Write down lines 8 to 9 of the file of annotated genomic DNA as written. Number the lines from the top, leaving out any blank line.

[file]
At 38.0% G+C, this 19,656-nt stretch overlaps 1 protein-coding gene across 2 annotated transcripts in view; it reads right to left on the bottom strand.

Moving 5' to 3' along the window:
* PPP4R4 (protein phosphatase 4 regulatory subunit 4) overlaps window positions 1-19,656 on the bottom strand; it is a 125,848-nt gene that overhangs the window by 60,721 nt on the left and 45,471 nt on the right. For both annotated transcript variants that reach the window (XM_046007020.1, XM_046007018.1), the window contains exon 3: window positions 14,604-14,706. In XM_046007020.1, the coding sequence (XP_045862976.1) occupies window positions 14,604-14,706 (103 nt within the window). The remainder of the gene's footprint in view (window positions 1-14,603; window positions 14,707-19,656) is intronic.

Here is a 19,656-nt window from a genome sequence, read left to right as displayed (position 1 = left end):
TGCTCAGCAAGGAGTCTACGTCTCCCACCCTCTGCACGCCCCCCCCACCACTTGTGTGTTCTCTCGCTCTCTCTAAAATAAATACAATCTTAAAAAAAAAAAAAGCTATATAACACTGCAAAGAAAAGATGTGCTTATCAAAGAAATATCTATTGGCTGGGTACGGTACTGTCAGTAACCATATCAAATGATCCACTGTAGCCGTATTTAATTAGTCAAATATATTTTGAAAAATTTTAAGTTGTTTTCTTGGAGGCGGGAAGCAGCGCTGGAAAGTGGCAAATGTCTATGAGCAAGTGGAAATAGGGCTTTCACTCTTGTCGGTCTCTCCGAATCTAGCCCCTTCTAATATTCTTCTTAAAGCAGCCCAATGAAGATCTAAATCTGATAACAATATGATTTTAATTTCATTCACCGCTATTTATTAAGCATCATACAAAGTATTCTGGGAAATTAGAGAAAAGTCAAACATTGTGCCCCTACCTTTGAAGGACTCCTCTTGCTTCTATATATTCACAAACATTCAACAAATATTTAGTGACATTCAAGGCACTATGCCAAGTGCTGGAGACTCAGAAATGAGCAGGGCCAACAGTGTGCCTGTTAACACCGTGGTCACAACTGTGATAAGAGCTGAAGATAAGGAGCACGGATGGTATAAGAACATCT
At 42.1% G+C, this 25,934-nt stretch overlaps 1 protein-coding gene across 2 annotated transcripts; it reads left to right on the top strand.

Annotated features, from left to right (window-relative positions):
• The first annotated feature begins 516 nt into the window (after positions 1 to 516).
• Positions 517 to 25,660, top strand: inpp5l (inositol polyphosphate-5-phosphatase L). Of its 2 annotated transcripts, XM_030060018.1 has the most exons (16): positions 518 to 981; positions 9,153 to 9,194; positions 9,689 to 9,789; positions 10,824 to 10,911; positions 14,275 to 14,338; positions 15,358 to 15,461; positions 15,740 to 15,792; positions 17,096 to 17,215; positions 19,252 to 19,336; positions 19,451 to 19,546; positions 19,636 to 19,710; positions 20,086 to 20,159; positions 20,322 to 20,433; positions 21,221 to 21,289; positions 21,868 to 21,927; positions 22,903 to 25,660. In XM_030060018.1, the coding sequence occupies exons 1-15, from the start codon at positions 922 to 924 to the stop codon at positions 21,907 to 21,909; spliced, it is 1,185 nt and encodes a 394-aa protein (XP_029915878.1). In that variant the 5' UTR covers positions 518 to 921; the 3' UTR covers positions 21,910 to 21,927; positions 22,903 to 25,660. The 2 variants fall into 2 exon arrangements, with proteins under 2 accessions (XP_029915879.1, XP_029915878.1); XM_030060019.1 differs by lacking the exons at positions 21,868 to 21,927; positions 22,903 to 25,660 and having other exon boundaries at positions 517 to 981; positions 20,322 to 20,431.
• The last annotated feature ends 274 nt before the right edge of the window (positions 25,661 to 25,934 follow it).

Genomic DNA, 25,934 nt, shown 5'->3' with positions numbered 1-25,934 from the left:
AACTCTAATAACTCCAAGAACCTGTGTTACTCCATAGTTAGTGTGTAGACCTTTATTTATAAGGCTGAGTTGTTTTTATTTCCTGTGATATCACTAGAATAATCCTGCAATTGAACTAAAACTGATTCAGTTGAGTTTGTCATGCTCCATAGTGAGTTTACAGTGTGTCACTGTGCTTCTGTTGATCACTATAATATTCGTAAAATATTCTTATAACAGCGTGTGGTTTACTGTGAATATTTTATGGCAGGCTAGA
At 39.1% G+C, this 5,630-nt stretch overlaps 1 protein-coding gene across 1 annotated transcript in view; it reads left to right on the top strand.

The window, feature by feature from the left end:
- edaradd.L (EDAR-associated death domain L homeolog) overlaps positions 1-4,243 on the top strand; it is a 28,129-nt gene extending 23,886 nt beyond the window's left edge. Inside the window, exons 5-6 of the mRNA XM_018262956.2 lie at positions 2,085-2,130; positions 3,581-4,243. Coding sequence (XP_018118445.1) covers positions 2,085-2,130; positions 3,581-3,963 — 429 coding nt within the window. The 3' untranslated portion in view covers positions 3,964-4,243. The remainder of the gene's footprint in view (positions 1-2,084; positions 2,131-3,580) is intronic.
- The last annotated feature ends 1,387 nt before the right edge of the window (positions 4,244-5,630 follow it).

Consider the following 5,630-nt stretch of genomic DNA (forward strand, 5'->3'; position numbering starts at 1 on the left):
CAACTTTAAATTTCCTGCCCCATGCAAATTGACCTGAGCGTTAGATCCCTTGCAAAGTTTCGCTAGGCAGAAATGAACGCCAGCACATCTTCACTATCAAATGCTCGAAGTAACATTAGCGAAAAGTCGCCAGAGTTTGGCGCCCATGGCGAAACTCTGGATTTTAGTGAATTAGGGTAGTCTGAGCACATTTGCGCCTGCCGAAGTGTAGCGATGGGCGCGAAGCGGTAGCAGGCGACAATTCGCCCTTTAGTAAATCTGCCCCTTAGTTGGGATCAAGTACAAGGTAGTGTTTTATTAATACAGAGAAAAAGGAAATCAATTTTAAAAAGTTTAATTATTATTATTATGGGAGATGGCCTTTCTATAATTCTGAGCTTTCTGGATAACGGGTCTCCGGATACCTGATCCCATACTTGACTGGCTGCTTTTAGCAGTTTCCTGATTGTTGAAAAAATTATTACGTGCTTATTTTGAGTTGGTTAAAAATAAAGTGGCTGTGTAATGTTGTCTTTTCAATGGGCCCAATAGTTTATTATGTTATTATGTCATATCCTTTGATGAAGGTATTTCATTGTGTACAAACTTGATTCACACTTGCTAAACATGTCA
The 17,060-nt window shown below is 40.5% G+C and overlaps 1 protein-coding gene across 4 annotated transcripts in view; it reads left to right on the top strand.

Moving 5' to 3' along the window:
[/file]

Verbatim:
• The first annotated feature begins 516 nt into the window (after positions 1 to 516).
• Positions 517 to 25,660, top strand: inpp5l (inositol polyphosphate-5-phosphatase L). Of its 2 annotated transcripts, XM_030060018.1 has the most exons (16): positions 518 to 981; positions 9,153 to 9,194; positions 9,689 to 9,789; positions 10,824 to 10,911; positions 14,275 to 14,338; positions 15,358 to 15,461; positions 15,740 to 15,792; positions 17,096 to 17,215; positions 19,252 to 19,336; positions 19,451 to 19,546; positions 19,636 to 19,710; positions 20,086 to 20,159; positions 20,322 to 20,433; positions 21,221 to 21,289; positions 21,868 to 21,927; positions 22,903 to 25,660. In XM_030060018.1, the coding sequence occupies exons 1-15, from the start codon at positions 922 to 924 to the stop codon at positions 21,907 to 21,909; spliced, it is 1,185 nt and encodes a 394-aa protein (XP_029915878.1). In that variant the 5' UTR covers positions 518 to 921; the 3' UTR covers positions 21,910 to 21,927; positions 22,903 to 25,660. The 2 variants fall into 2 exon arrangements, with proteins under 2 accessions (XP_029915879.1, XP_029915878.1); XM_030060019.1 differs by lacking the exons at positions 21,868 to 21,927; positions 22,903 to 25,660 and having other exon boundaries at positions 517 to 981; positions 20,322 to 20,431.